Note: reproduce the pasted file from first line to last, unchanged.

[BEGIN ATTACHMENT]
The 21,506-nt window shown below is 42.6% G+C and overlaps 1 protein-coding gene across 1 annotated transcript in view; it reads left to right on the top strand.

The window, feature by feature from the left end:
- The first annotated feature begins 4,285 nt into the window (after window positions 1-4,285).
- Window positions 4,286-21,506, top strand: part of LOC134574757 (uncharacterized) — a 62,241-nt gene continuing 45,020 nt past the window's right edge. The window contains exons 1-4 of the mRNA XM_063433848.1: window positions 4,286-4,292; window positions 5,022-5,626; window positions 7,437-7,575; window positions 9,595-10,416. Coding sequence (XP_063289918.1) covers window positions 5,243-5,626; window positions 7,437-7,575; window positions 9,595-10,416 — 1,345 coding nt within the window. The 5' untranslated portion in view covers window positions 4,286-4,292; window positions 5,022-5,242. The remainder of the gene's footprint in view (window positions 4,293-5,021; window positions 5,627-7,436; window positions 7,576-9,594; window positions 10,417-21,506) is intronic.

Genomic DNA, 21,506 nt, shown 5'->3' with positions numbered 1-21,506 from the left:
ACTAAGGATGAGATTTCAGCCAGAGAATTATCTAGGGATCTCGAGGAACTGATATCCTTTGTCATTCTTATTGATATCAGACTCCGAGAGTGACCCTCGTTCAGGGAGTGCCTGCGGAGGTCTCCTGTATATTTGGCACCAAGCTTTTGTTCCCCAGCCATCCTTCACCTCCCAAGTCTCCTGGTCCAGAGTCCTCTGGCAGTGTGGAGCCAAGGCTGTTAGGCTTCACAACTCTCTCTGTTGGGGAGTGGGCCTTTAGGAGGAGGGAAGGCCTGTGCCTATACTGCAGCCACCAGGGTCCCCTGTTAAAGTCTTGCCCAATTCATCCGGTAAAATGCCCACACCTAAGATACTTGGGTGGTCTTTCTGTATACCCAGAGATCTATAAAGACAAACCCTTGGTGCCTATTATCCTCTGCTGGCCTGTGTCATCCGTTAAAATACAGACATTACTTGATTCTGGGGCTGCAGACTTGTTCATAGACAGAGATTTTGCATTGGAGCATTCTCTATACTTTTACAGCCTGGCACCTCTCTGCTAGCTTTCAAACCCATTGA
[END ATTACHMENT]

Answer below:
The 21,506-nt window shown below is 42.6% G+C and overlaps 1 protein-coding gene across 1 annotated transcript in view; it reads left to right on the top strand.

The window, feature by feature from the left end:
- The first annotated feature begins 4,285 nt into the window (after window positions 1-4,285).
- Window positions 4,286-21,506, top strand: part of LOC134574757 (uncharacterized) — a 62,241-nt gene continuing 45,020 nt past the window's right edge. The window contains exons 1-4 of the mRNA XM_063433848.1: window positions 4,286-4,292; window positions 5,022-5,626; window positions 7,437-7,575; window positions 9,595-10,416. Coding sequence (XP_063289918.1) covers window positions 5,243-5,626; window positions 7,437-7,575; window positions 9,595-10,416 — 1,345 coding nt within the window. The 5' untranslated portion in view covers window positions 4,286-4,292; window positions 5,022-5,242. The remainder of the gene's footprint in view (window positions 4,293-5,021; window positions 5,627-7,436; window positions 7,576-9,594; window positions 10,417-21,506) is intronic.

Genomic DNA, 21,506 nt, shown 5'->3' with positions numbered 1-21,506 from the left:
ACTAAGGATGAGATTTCAGCCAGAGAATTATCTAGGGATCTCGAGGAACTGATATCCTTTGTCATTCTTATTGATATCAGACTCCGAGAGTGACCCTCGTTCAGGGAGTGCCTGCGGAGGTCTCCTGTATATTTGGCACCAAGCTTTTGTTCCCCAGCCATCCTTCACCTCCCAAGTCTCCTGGTCCAGAGTCCTCTGGCAGTGTGGAGCCAAGGCTGTTAGGCTTCACAACTCTCTCTGTTGGGGAGTGGGCCTTTAGGAGGAGGGAAGGCCTGTGCCTATACTGCAGCCACCAGGGTCCCCTGTTAAAGTCTTGCCCAATTCATCCGGTAAAATGCCCACACCTAAGATACTTGGGTGGTCTTTCTGTATACCCAGAGATCTATAAAGACAAACCCTTGGTGCCTATTATCCTCTGCTGGCCTGTGTCATCCGTTAAAATACAGACATTACTTGATTCTGGGGCTGCAGACTTGTTCATAGACAGAGATTTTGCATTGGAGCATTCTCTATACTTTTACAGCCTGGCACCTCTCTGCTAGCTTTCAAACCCATTGA